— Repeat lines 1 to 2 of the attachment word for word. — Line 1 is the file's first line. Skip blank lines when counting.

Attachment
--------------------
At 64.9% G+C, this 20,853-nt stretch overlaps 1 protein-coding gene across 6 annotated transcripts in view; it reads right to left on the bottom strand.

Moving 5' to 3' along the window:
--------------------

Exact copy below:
At 64.9% G+C, this 20,853-nt stretch overlaps 1 protein-coding gene across 6 annotated transcripts in view; it reads right to left on the bottom strand.

Moving 5' to 3' along the window: